November 22, 2022. Rabbi Joshua Bittan of the Em Habanim Synagogue
with Professor Aomar Boum on the night the synagogue honored Boum for his work. (Reprinted with permission of JNS.)
UCLA International Institute, January 17, 2023 — Cultural anthropologist Aomar Boum has had a very busy last two years, if not a busy last decade.
Over the past seven months alone, the UCLA Maurice Amado Professor of Sephardic Studies has published two books on the history of the Holocaust in North Africa during World War II: a co-edited volume and a graphic novel.
“Wartime North Africa: A Documentary History, 1934–1950” (Stanford, 2022), is a collection of translated primary source documents from the region. “Undesirables: A Holocaust Journey to North Africa” (Stanford, 2023), is a graphic novel illustrated by Algerian cartoonist Nadjib Berber that covers the wartime years that came out this month.
RSVP to the book talk here.
These new books follow the publication — only four years ago — of “The Holocaust and North Africa” (Stanford, 2018), a collection of papers from a 2015 international conference organized by Boum and UCLA historian Sarah Abrevaya Stein, his co-editor on that volume and “Wartime in North Africa.”
In November 2022, the Moroccan Muslim scholar was honored by the Sephardim Em Habanim Synagogue in Los Angeles for his lifelong contributions to Moroccan Jewish history and Jewish-Muslim relations. Attended by over 400 people, including Sephardic and Moroccan Jews from LA and elsewhere in California, as well as officials from the California legislature and the Council of Moroccans Abroad, the joyous celebration reflected the long history of respect between the Muslims and Jews of Morocco.
Almost a year to the day earlier, in November 2021, Boum helped launch the Moroccan Jewish Studies program of the UCLA Alan D. Leve Center for Jewish Studies, where he is an affiliate faculty member. The scholar co-directs the new program with his scholarly collaborator Sarah Stein, who directs the center. Boum works with a team of scholars there to oversee the translation of books on Moroccan Jewish history and culture into Arabic with the goal of making that scholarship widely available in the Middle East.
Given the scope of the collaborative research in which he is engaged — both with colleagues at UCLA and with the U.S. Holocaust Museum — Boum considers the recent honor he received from the Em Habanim synagogue to be a shared honor.
“It was very touching to see them celebrate and acknowledge my work, but I really don’t think about it as only my work. I wouldn’t have been able to do this without UCLA. I’ve been able to do amazing work with the Leve Center for Jewish Studies, the Center for the Near Eastern Studies and the Y&S Nazarian Center for Israel Studies at UCLA,” he says.
“We’re working together to open up a space… for undergraduate and graduate students to learn from each other across centuries, across disciplines. It’s about us as an institution serving the Moroccan Jewish community, and as professors and educators, having a space for this community in our syllabi and programming.”
As an educator, Boum uses scholarship and history as a means to develop empathy for ‘the other’ among his students (and the general public) — whether the other represents Jews in Morocco, survivors of the Holocaust or contemporary migrants and refugees.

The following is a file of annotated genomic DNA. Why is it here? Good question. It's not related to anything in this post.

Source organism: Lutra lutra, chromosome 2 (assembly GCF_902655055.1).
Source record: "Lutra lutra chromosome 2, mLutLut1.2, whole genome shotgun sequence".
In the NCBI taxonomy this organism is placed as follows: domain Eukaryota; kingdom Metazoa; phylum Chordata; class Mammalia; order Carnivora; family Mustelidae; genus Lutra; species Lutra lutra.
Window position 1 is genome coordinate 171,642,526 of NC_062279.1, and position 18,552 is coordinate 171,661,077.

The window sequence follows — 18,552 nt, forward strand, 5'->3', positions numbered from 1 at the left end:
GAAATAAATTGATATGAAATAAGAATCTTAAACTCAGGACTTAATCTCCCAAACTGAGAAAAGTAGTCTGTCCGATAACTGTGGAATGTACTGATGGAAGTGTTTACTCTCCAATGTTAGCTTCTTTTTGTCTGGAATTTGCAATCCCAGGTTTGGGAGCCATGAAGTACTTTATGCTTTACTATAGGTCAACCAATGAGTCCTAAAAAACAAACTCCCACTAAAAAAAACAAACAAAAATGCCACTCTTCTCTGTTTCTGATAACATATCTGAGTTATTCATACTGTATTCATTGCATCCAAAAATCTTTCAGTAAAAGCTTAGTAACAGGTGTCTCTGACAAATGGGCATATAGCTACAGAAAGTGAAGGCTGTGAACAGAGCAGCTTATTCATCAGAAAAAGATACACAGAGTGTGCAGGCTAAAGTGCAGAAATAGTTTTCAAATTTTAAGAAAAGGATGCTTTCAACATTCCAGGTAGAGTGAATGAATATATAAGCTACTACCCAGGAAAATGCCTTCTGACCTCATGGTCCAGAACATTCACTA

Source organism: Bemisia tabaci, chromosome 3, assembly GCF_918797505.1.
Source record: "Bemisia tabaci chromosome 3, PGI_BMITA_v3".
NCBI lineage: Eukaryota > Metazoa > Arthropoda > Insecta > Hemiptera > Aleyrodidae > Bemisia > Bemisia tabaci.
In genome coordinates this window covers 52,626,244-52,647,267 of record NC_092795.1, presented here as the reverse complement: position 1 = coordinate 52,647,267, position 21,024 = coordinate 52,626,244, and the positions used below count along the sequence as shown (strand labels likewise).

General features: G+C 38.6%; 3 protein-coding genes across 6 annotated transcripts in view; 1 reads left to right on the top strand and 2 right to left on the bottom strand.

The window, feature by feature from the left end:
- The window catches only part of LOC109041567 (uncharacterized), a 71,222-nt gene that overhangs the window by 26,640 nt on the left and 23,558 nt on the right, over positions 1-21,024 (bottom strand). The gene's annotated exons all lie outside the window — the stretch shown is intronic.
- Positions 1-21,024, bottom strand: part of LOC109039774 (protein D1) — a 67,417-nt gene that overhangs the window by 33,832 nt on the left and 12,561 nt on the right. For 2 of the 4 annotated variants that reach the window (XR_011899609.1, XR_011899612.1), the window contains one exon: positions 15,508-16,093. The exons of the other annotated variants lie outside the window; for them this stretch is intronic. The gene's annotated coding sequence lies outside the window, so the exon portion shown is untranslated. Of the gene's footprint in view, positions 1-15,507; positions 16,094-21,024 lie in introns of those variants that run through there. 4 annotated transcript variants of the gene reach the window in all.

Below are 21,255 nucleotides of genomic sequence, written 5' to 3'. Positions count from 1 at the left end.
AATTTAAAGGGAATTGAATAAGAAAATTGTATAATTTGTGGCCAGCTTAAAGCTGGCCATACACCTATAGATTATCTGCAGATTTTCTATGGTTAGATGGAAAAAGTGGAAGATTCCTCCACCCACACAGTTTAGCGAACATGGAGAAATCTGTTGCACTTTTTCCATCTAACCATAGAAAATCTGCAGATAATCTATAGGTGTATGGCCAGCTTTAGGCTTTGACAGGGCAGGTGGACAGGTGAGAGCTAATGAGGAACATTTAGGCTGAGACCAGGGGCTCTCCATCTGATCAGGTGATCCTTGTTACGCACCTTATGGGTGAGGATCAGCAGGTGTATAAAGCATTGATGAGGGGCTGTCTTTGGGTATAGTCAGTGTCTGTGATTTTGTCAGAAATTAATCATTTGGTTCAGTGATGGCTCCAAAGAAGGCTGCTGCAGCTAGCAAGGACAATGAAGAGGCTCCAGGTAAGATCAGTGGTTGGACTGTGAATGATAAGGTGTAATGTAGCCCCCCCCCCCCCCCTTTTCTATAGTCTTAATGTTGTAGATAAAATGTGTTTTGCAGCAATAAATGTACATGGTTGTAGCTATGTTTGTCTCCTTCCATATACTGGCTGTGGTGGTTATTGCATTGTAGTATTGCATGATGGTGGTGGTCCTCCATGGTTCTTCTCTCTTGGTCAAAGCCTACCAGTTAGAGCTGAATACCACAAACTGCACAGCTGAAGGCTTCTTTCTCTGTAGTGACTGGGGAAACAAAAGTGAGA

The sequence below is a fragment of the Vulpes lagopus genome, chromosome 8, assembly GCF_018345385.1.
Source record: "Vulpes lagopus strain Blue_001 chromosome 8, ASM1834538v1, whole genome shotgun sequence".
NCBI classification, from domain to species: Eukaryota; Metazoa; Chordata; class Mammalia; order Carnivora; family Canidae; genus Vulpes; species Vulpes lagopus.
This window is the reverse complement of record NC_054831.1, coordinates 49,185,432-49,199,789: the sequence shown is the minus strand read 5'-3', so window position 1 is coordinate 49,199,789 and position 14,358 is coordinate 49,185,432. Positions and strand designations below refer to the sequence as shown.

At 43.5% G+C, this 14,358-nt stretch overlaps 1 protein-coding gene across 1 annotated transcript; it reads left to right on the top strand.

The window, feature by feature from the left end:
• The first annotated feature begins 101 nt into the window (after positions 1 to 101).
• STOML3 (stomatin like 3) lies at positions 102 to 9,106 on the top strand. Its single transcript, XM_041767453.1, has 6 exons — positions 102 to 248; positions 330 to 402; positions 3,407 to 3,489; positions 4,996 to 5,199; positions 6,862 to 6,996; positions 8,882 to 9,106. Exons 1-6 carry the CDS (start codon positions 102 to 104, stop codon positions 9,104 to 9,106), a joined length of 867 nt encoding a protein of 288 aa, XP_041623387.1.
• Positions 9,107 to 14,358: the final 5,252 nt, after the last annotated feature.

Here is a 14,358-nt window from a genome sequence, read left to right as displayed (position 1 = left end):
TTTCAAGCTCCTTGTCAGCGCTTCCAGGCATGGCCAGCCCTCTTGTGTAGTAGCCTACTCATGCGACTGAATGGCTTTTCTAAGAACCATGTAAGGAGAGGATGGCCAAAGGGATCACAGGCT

His newly published graphic novel, “Undesirables,” may be the most potent educational tool that Boum has yet created for reaching a younger generation of Middle Easterners with little direct experience of living alongside Jews. “This book is the fruit of almost 14 years of research,” says Boum.
RSVP for the book talk here.
Although there were no death camps in North Africa, Jews from throughout Europe and other parts of the Middle East were among an enormous wave of displaced international and North African exiles and emigres who ended up in Vichy work camps in the region, including large numbers of Spanish Republicans who fought against Franco.
“Instead of telling the history of the Holocaust from the perspective of a German family in Munich, I shift the lens and tell it from [the perspective of] encounters between a refugee from Berlin, who has some encounters with Senegalese and West Africans in a Vichy camp in North Africa, as well as with nationalists who are fighting for Algerian independence or Moroccan independence.
“The story of Hans Frank [a Jewish journalist], the main character, is a real story, but the book is also a compilation of other stories. The idea is to visualize the sufferings and the struggles of all the migrants and internees who ended up in North Africa.
“It’s an entry point to tell the story of the war, to tell a story of fascism, to tell a story of Nazi policies and racial policies and so on.”
The graphic novel is poised for widespread distribution in the region, having already been translated into both French and Arabic. A Moroccan publisher is already in place, talks with potential French publishers are ongoing and Boum is currently looking for an additional publisher in the Middle East.
The UCLA scholar considers the approach of the graphic novel as “a way to implicate, in many ways, young readers in Morocco and the Middle East in a global history by telling it from their own positionality, and to help them empathize with the story of ‘the other’ in Europe, the story of the descendants of a Jewish family who were killed in Auschwitz and other places.”
“Education is really liberating, it opens up your view of the world,” he says. “And the empathy you develop is central.”